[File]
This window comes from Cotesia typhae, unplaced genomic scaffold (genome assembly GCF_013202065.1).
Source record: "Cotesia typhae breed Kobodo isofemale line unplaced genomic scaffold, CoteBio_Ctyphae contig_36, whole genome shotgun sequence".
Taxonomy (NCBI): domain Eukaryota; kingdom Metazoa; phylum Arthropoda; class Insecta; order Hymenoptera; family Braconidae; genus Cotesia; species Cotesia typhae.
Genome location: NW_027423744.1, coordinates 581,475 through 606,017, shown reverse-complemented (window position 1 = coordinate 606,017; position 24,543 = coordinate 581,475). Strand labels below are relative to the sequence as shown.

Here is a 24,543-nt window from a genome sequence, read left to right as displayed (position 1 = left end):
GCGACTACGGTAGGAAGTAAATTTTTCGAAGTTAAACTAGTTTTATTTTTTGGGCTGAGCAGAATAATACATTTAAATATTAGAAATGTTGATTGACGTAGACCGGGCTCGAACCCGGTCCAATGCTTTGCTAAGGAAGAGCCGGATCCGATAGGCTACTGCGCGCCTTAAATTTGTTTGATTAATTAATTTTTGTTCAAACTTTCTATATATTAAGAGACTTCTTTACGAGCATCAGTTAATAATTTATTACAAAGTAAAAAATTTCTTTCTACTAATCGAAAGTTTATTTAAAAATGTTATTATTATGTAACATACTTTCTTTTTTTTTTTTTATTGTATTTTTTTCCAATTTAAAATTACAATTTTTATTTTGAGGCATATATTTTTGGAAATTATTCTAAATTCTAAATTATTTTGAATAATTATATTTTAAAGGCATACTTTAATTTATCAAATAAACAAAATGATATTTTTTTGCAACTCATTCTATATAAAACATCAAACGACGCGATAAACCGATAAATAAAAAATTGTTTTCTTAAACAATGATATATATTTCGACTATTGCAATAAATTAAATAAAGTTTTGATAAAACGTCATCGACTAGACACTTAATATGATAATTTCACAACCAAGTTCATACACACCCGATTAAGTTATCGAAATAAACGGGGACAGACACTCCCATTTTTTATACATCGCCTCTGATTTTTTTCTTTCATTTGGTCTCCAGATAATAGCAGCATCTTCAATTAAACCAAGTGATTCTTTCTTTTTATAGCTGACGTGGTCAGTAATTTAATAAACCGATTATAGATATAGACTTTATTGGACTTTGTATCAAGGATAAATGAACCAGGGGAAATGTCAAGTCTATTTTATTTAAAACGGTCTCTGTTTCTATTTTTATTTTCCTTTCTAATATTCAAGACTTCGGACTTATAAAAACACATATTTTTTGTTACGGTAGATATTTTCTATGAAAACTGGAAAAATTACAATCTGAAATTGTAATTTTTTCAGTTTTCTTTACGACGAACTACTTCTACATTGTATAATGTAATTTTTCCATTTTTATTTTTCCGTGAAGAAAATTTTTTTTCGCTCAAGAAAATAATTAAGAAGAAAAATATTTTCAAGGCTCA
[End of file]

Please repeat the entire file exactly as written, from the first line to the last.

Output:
This window comes from Cotesia typhae, unplaced genomic scaffold (genome assembly GCF_013202065.1).
Source record: "Cotesia typhae breed Kobodo isofemale line unplaced genomic scaffold, CoteBio_Ctyphae contig_36, whole genome shotgun sequence".
Taxonomy (NCBI): domain Eukaryota; kingdom Metazoa; phylum Arthropoda; class Insecta; order Hymenoptera; family Braconidae; genus Cotesia; species Cotesia typhae.
Genome location: NW_027423744.1, coordinates 581,475 through 606,017, shown reverse-complemented (window position 1 = coordinate 606,017; position 24,543 = coordinate 581,475). Strand labels below are relative to the sequence as shown.

Here is a 24,543-nt window from a genome sequence, read left to right as displayed (position 1 = left end):
GCGACTACGGTAGGAAGTAAATTTTTCGAAGTTAAACTAGTTTTATTTTTTGGGCTGAGCAGAATAATACATTTAAATATTAGAAATGTTGATTGACGTAGACCGGGCTCGAACCCGGTCCAATGCTTTGCTAAGGAAGAGCCGGATCCGATAGGCTACTGCGCGCCTTAAATTTGTTTGATTAATTAATTTTTGTTCAAACTTTCTATATATTAAGAGACTTCTTTACGAGCATCAGTTAATAATTTATTACAAAGTAAAAAATTTCTTTCTACTAATCGAAAGTTTATTTAAAAATGTTATTATTATGTAACATACTTTCTTTTTTTTTTTTTATTGTATTTTTTTCCAATTTAAAATTACAATTTTTATTTTGAGGCATATATTTTTGGAAATTATTCTAAATTCTAAATTATTTTGAATAATTATATTTTAAAGGCATACTTTAATTTATCAAATAAACAAAATGATATTTTTTTGCAACTCATTCTATATAAAACATCAAACGACGCGATAAACCGATAAATAAAAAATTGTTTTCTTAAACAATGATATATATTTCGACTATTGCAATAAATTAAATAAAGTTTTGATAAAACGTCATCGACTAGACACTTAATATGATAATTTCACAACCAAGTTCATACACACCCGATTAAGTTATCGAAATAAACGGGGACAGACACTCCCATTTTTTATACATCGCCTCTGATTTTTTTCTTTCATTTGGTCTCCAGATAATAGCAGCATCTTCAATTAAACCAAGTGATTCTTTCTTTTTATAGCTGACGTGGTCAGTAATTTAATAAACCGATTATAGATATAGACTTTATTGGACTTTGTATCAAGGATAAATGAACCAGGGGAAATGTCAAGTCTATTTTATTTAAAACGGTCTCTGTTTCTATTTTTATTTTCCTTTCTAATATTCAAGACTTCGGACTTATAAAAACACATATTTTTTGTTACGGTAGATATTTTCTATGAAAACTGGAAAAATTACAATCTGAAATTGTAATTTTTTCAGTTTTCTTTACGACGAACTACTTCTACATTGTATAATGTAATTTTTCCATTTTTATTTTTCCGTGAAGAAAATTTTTTTTCGCTCAAGAAAATAATTAAGAAGAAAAATATTTTCAAGGCTCA